of morality and behaviour which it sets for others and as a matter of fact
before laying down standards of behaviour for others the judiciary must
democratize that the some standards apply to it and are being followed by it.
Constant evaluation of the functioning of the institution needs, therefore, to
be encouraged if the high esteem ‘conferred ‘on the judiciary is to be
Impartially as the Greatest Asset
The societal perception of judges as being detached and
impartial referees is the greatest strength of the judiciary and every judge
must ensure that this perception does not receive a setback on any account. The
courts act for the people who have reposed confidence in them and therefore the
greatest threat to the independence of judiciary is the erosion of credibility
of the judiciary in public mind, for whatever reasons. Lord Denning, who left
for his heavenly abode a few weeks ago, six weeks after completing 100 years,
once said: “Justice is rooted in confidence, and confidence is destroyed when
right minded go away thinking that the Judge is biased.” The import of these
observations is that the person who don the robes of judges, should be, as far
as practicable, fair, just, unbiased and impartial, while engaged in the
administration of Justice.
As Justice Marshall of the United States Supreme Court put it:
We must never forget that the only real source of power that we as judges can
tap is the respect of the people.
The source of this respect was beautifully explained by Lord Denning:
They (meaning Judges) will not be diverted from their duty by any extraneous
influences; nor by any hope of reward nor by the fear of penalties; nor by
flattering praise nor by indignant reproach, It is the sure knowledge of this
that gives the people confidence in judges.
If a judge, decides wrongly, out of motives of
self-promotion, he is no less corrupt than a judge who decides wrongly out-of
motives-of financial gain. In either case, incumbent of the office is not worthy
of being a judge. His actions erode the credibility of the institution-in public
mind and that is the greatest threat to the independence of judiciary. Eternal
vigilance by the judges to guard against such Intent dangers is, therefore;
One of the greatest challenges that stares us in the face as
we approach the 21st Century is the failure of judiciary to deliver justice
expeditiously, which has brought about a sense of frustration amongst the
litigants. Human hope has its limits and waiting endlessly is not possible in
the current life style.
When the Judicial administration enters the 21st Century, in
not too distant a future, the first thing to be kept in view by all concerned is
that the arrears of court cases which have mounted up till now get eradicated at
the earliest. This cannot be possible without the full and unstinted cooperation
of the members of the Bar and the presiding judges as partners in the great task
of administration of justice. The consumer of justice wants unpolluted,
expeditious and inexpensive justice. In the absence of it, instead of taking
recourse to law, he may be tempted take law in his own hands. This is what the
judicial system must guard against to that people do not take recourse to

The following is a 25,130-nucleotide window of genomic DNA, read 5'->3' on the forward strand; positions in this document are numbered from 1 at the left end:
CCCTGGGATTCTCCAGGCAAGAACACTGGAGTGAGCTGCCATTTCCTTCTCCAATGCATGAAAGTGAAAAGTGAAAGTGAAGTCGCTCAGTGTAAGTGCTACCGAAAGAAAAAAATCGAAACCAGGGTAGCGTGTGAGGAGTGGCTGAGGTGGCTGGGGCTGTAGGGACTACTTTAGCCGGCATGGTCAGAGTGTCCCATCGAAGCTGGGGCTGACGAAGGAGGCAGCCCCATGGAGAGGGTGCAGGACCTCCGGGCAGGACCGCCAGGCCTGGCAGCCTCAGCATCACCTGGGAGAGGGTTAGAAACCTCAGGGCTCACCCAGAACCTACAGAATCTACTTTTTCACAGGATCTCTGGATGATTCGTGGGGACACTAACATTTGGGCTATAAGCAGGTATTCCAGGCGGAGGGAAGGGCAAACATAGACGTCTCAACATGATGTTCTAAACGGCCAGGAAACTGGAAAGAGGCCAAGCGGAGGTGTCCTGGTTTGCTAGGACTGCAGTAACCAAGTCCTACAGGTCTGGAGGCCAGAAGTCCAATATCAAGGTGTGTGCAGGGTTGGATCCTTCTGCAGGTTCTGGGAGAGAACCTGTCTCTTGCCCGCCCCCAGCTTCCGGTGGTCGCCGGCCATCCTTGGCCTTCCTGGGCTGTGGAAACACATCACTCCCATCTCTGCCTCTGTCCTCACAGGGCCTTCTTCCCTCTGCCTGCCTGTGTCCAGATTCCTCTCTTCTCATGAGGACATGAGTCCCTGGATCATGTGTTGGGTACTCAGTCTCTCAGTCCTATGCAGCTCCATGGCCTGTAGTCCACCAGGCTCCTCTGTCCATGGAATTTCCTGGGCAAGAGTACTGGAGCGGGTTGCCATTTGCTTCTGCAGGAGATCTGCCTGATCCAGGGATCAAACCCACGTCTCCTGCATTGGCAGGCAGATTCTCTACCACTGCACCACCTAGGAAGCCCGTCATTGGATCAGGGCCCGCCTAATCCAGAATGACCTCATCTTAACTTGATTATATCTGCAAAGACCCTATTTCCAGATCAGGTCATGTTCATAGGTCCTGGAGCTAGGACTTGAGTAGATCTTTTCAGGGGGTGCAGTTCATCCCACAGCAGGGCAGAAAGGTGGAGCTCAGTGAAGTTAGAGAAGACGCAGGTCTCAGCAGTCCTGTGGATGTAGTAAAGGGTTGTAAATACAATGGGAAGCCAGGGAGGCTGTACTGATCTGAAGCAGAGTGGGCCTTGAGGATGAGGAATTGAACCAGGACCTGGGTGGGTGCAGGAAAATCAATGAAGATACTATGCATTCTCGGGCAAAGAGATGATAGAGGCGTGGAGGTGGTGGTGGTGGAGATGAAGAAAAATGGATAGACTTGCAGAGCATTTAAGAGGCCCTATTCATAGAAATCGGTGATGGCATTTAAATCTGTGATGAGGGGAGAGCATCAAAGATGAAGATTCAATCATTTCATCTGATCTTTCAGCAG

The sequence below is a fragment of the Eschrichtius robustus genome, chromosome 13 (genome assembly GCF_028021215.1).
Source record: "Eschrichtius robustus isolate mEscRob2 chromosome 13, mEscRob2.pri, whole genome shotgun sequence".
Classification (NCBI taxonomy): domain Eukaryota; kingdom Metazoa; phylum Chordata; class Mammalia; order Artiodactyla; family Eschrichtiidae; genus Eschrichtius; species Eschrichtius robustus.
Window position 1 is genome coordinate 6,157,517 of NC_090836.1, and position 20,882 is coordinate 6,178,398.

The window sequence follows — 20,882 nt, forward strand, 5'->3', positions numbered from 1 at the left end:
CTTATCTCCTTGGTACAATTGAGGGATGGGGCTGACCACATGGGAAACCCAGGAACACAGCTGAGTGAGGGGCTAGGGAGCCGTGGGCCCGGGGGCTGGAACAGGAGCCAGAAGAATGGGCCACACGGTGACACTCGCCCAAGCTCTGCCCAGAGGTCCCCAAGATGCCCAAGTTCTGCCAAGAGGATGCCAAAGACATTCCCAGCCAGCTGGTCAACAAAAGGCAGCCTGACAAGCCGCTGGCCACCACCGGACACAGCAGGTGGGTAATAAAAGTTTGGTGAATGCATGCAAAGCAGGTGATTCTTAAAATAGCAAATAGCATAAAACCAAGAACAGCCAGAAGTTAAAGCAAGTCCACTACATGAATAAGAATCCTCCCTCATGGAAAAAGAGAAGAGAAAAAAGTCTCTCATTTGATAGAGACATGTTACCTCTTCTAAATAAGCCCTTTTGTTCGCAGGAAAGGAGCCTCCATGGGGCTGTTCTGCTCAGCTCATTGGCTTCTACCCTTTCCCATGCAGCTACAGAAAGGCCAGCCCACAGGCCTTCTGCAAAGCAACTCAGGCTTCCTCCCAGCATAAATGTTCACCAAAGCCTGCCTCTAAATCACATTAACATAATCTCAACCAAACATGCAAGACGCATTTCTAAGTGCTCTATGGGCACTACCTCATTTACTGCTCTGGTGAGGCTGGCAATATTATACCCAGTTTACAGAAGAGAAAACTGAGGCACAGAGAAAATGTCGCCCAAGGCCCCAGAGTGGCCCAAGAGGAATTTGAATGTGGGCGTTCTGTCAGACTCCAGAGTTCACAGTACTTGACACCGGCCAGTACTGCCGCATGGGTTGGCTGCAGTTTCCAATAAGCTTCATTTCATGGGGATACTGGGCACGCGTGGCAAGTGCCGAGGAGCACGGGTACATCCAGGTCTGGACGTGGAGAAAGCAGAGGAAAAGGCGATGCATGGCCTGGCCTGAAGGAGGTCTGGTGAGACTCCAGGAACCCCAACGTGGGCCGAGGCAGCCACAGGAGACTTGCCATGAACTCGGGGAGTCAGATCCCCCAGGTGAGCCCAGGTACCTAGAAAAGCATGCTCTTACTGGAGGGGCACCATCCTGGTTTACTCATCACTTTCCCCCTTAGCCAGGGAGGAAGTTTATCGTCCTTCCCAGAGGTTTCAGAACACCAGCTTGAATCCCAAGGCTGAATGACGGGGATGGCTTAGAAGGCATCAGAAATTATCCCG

extrajudicial methods to settle scores and seek redress of their grievances. It
has been noticed with dismay in recent years that often landlords do not file
suits in rent courts but take the help of anti-social elements to throw out the
tenants by force and coercion. This is nothing else but resorting to the rule of
the jungle. If this tendency proliferates, it would be a sad day for the
constitutional democracy to which we are all wedded. The Bar and the Branch,
have to together resolve to remedy these ills to preserve people’s faith in the
Rule of Law.
The high regard that people have for the judiciary often
turns to dismay when faced with the working of the justice delivery system. The
problem of delay on account of arrear bas been a topic of discussion for
decades. Many attempts at improvement of the situation have been made but there
is no denying the fact that this continues to remain the central challenge
facing the Indian judiciary. The lack of speedy dispute resolution system has a
direct, impact on the level of lawlessness in our society. A peaceful society is
a necessary precondition for any kind of development.
The report of the Arrears Committee 1989-90, highlighted and
identified some of the causes, It was opined that unfilled vacancies in the High
Courts, largely accounted for the accumulation of cases as loss of man- days was
directly proportionate to the accumulation of cases. It is rather unfortunate
that in the last 50 years, no scientific study has been undertaken to assess the
needs of the judge strength, more particularly in the subordinate judiciary. A
proper study is needed to be undertaken to work out proper requirement of the
infrastructure and, the number of judges in the country on the basis of the
pendency, rate of inflow of legal matters into the courts and the estimated
growth of litigation in the future. The ratio of judges per million population
in this country is the lowest in the world. However, it must not be forgotten
that it is not merely the raising of strength of the judges in the subordinate
courts and the High Courts which is the need of the day-it is crucial that the
right appointments are made based on merit, suitability, ability and integrity.
An unfilled vacancy may not cause that much harm as a wrongly filled vacancy.
The difficulty in persuading the leading members of the Bar to accept Judgeship
is real and so well known that need not dwell on in any greater detail.
The over-flowing dockets of the Courts all over the country
should, however, not be taken as a sign of failure of the system but a sign of
faith in the administration of justice by those who are Involved in litigation.
Public resort to Court to suppress public mischief is a tribute to the justice